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    May 21, 2024  
Catalog 2013-2014 
Catalog 2013-2014 [ARCHIVED CATALOG]

Legal Studies, AS

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No Credits:  60

Contact:  J. Fehr, Interim Chair, Business and Technology Division; D. Morris, Program Coordinator

Learn about the interconnection and impact between law and business, government, and public administration using a multidisciplinary approach. The study of law is not an isolated field; instead, it involves many related areas such as business, political science, philosophy, economics, and social sciences. The require core courses and the General Education courses serve as a foundatin for the Legal Studies program. Students select one of three program elective groups to focus their studies.

Law and American Civilization group focuses on the nature of law and its role in American society. Students will study the impact of laws using sociology, history, political science, communication, and philosophy. This elective group prepares students to pursue a Bachelor’s degree for further study of American culture, politics, and policy-making.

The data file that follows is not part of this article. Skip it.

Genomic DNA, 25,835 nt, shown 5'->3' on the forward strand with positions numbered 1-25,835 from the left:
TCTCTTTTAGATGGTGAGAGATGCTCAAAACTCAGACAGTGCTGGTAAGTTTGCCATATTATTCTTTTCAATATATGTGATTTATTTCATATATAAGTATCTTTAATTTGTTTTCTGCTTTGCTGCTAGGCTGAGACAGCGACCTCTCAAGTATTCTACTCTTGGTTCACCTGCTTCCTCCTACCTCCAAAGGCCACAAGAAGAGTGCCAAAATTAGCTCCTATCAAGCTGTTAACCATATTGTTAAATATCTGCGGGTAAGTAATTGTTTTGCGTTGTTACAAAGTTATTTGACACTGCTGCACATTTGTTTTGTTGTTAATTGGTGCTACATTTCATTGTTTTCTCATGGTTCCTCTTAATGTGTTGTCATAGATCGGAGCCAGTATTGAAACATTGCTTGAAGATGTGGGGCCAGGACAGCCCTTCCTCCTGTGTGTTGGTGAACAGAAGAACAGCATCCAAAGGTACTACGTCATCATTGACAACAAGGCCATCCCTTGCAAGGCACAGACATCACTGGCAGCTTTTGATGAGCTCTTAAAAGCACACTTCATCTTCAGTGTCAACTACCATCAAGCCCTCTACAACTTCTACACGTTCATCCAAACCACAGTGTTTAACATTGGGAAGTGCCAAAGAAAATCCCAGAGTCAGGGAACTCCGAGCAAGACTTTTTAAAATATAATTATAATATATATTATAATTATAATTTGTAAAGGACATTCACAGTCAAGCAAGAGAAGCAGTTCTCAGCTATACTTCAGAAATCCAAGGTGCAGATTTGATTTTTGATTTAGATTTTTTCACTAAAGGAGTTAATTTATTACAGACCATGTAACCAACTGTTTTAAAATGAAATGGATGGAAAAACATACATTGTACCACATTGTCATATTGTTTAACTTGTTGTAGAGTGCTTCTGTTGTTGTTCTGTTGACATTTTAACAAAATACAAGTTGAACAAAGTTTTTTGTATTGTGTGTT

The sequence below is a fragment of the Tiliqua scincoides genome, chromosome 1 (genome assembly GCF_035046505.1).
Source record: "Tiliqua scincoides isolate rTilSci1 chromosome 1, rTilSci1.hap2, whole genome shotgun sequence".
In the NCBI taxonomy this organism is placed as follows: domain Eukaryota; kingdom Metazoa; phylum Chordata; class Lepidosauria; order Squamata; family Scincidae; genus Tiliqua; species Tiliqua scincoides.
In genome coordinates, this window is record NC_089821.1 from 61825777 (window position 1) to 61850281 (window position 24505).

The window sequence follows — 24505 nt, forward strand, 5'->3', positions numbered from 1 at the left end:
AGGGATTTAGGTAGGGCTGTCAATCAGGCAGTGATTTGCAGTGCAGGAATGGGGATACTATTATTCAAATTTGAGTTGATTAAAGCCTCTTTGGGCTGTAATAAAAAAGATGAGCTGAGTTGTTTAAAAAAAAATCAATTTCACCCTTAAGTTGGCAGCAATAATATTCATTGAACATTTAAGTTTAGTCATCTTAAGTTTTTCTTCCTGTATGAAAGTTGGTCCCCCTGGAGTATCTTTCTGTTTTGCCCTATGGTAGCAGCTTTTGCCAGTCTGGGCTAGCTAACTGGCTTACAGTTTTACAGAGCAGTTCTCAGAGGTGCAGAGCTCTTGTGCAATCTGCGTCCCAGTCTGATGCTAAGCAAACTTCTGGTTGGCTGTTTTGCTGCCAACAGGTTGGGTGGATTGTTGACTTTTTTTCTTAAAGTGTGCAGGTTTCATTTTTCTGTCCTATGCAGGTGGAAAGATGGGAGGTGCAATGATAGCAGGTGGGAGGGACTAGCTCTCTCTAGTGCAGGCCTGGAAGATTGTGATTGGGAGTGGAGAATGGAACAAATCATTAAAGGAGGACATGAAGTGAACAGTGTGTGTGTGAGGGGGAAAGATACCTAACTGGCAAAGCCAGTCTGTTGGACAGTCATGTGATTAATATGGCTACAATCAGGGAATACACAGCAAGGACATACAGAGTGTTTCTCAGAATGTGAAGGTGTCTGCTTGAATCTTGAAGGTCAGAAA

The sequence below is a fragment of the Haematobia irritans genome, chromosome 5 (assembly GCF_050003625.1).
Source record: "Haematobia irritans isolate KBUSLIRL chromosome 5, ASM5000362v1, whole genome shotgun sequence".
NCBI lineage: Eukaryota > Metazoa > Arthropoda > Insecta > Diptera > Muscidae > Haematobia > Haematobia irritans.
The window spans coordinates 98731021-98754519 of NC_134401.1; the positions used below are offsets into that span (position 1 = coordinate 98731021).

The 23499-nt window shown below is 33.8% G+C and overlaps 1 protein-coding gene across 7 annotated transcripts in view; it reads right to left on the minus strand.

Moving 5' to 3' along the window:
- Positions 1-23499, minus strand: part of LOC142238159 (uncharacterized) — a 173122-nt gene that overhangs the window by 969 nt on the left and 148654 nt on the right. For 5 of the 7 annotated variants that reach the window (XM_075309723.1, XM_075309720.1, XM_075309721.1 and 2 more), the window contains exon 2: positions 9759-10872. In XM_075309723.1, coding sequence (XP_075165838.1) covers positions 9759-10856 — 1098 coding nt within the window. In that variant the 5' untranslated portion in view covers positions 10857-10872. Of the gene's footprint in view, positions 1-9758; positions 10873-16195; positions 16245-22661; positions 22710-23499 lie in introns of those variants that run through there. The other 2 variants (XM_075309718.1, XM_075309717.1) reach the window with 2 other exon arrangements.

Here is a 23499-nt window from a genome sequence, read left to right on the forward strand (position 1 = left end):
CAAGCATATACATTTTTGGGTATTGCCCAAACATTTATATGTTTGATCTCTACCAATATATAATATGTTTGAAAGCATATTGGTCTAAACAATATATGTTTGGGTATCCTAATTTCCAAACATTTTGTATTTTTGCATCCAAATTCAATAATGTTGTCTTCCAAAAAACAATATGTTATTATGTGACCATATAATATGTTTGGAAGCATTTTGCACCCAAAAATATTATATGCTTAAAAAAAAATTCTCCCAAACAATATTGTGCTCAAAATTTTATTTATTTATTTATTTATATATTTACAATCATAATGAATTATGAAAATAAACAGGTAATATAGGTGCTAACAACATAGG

Public Administration and Policy group focuses on American government, public administration, politics, and policy. Students will study political science, history, and philosophy. This elective group prepares students to pursue a Bachelor’s degree for further study of the interconnection of law, business, politics, and public administration.  

Legal Assistant group focuses on legal research, legal analysis, legal writing, and case management. This elective group prepares students to pursue a Bachelor’s degree in paralegal studies. Students may also choose to enter the work force (private law firms, legal departments in the private sector, government.)

All three elective groups emphasize analytical reasoning, critical thinking, and writing. During the one-credit program capstone course, students select a project that relates to their selected elective group.

The maximum number of credits allowed in transfer from other institutions to this program is 45.

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Career Opportunities:

Federal, state, and local government agencies; federal, state, and local administrative agencies; non-profit; associations; private business; human resources, public relations, mediation, lobbying/legislative affairs department, urban/regional planning, health administration, private law offices, courts, banks, real estate.

Transfer Options:

Students should consult with an advisor or the Program Coordinator early in their studies. 

This program of study is part of an articulated partnership with the University of Maryland University College (UMUC). Students successfully meeting the requirements of this associate’s program can transfer the necessary credits to UMUC and complete their Bachelor of Science in Legal Studies.

Student Learning Outcomes:

Core Program Learning Objectives

Students will

  1. Explain the roles, functions, and operations of the American judicial and legislative systems